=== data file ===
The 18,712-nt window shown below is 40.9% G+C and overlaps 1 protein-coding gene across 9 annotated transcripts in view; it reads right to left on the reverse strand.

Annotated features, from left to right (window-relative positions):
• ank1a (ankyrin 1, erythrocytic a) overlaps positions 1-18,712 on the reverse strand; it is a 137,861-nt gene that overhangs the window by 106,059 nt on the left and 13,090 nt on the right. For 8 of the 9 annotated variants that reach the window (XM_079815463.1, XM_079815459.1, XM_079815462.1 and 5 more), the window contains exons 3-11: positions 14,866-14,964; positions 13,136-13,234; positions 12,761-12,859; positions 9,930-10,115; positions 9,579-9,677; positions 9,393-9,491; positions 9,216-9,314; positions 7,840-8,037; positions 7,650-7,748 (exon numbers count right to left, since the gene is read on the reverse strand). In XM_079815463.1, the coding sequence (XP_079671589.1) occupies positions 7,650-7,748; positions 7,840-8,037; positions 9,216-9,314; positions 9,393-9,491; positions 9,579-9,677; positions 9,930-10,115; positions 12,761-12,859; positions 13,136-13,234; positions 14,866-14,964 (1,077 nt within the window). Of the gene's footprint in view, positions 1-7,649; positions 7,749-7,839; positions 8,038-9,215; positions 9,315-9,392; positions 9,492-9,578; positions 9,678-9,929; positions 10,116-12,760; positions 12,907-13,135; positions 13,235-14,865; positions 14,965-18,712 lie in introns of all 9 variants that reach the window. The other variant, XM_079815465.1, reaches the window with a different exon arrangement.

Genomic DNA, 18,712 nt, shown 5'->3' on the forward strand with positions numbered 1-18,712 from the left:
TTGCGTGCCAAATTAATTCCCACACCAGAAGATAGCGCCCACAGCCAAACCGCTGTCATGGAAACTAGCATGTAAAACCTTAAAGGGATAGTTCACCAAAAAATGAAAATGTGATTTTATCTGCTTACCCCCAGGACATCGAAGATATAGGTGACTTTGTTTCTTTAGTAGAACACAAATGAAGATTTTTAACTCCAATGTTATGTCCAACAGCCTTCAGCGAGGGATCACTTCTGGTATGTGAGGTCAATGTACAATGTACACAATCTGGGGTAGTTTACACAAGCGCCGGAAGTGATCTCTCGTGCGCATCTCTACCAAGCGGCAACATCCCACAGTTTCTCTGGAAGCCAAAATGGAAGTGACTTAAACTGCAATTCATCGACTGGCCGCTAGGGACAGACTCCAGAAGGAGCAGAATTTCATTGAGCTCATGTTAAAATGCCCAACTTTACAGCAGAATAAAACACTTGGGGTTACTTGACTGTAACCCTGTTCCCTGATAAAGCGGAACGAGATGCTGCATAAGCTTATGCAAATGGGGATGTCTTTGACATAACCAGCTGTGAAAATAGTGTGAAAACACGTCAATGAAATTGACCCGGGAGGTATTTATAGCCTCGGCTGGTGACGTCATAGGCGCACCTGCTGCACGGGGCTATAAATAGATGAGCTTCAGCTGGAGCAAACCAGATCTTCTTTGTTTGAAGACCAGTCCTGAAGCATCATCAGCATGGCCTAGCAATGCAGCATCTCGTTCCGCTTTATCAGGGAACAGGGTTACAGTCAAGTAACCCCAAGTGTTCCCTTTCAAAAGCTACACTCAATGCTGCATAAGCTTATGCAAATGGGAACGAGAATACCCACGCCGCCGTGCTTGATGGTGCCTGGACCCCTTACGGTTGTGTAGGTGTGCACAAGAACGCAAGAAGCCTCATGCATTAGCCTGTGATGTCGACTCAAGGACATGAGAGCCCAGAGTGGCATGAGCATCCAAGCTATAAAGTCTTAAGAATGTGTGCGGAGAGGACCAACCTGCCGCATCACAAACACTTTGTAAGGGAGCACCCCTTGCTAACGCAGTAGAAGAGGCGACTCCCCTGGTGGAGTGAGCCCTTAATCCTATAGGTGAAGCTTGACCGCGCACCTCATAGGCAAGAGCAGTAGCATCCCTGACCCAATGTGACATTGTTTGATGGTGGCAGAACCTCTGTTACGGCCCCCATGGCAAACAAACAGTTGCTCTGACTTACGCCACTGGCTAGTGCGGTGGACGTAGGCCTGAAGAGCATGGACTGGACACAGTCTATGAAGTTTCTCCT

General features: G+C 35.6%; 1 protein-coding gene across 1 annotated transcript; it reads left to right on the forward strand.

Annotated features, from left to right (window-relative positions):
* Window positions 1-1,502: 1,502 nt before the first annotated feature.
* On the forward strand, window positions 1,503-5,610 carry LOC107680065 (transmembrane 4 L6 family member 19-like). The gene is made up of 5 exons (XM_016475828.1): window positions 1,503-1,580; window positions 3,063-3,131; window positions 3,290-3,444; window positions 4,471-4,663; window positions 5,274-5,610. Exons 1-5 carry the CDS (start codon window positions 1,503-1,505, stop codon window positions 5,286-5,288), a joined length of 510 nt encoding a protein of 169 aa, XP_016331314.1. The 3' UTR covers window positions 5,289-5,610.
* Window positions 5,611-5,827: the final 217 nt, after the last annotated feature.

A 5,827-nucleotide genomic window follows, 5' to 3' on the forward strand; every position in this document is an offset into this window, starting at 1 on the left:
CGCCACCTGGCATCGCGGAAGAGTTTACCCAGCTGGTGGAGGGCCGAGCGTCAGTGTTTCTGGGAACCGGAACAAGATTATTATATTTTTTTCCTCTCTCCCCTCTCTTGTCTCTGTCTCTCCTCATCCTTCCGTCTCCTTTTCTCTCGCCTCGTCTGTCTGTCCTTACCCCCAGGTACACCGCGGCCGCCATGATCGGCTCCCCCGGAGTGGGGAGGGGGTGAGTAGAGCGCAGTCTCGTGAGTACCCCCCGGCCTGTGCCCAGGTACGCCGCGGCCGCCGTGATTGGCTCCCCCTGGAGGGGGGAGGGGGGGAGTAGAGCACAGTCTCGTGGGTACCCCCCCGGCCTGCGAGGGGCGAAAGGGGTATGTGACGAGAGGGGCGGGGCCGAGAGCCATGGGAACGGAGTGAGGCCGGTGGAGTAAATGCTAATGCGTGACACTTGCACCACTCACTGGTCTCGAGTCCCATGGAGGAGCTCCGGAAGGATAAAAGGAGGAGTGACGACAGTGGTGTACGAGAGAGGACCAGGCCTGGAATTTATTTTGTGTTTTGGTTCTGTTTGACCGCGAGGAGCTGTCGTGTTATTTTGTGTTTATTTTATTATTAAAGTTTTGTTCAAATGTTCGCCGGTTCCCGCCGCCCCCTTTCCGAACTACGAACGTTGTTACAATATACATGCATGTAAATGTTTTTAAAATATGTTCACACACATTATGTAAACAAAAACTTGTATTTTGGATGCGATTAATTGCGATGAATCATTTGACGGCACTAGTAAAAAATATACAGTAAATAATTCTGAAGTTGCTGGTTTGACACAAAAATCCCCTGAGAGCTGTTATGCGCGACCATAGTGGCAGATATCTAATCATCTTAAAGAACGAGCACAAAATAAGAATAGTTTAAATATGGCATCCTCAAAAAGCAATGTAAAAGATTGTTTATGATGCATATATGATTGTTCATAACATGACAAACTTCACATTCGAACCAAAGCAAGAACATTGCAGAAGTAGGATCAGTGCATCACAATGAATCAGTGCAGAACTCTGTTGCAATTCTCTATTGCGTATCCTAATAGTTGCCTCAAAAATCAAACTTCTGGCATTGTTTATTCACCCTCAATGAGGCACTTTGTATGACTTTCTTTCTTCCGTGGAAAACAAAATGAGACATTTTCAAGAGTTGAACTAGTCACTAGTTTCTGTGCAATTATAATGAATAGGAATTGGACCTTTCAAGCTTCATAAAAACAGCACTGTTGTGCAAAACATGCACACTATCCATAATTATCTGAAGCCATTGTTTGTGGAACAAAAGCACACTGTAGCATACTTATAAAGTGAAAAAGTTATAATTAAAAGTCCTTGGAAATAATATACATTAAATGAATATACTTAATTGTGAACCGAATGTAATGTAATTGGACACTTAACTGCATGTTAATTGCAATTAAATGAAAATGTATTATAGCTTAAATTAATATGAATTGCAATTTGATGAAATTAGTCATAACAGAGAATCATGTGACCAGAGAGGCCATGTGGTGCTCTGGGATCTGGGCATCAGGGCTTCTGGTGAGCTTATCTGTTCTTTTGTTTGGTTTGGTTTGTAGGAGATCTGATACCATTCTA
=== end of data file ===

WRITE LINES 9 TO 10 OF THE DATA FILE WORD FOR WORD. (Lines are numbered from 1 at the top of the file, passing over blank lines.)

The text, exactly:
* On the forward strand, window positions 1,503-5,610 carry LOC107680065 (transmembrane 4 L6 family member 19-like). The gene is made up of 5 exons (XM_016475828.1): window positions 1,503-1,580; window positions 3,063-3,131; window positions 3,290-3,444; window positions 4,471-4,663; window positions 5,274-5,610. Exons 1-5 carry the CDS (start codon window positions 1,503-1,505, stop codon window positions 5,286-5,288), a joined length of 510 nt encoding a protein of 169 aa, XP_016331314.1. The 3' UTR covers window positions 5,289-5,610.
* Window positions 5,611-5,827: the final 217 nt, after the last annotated feature.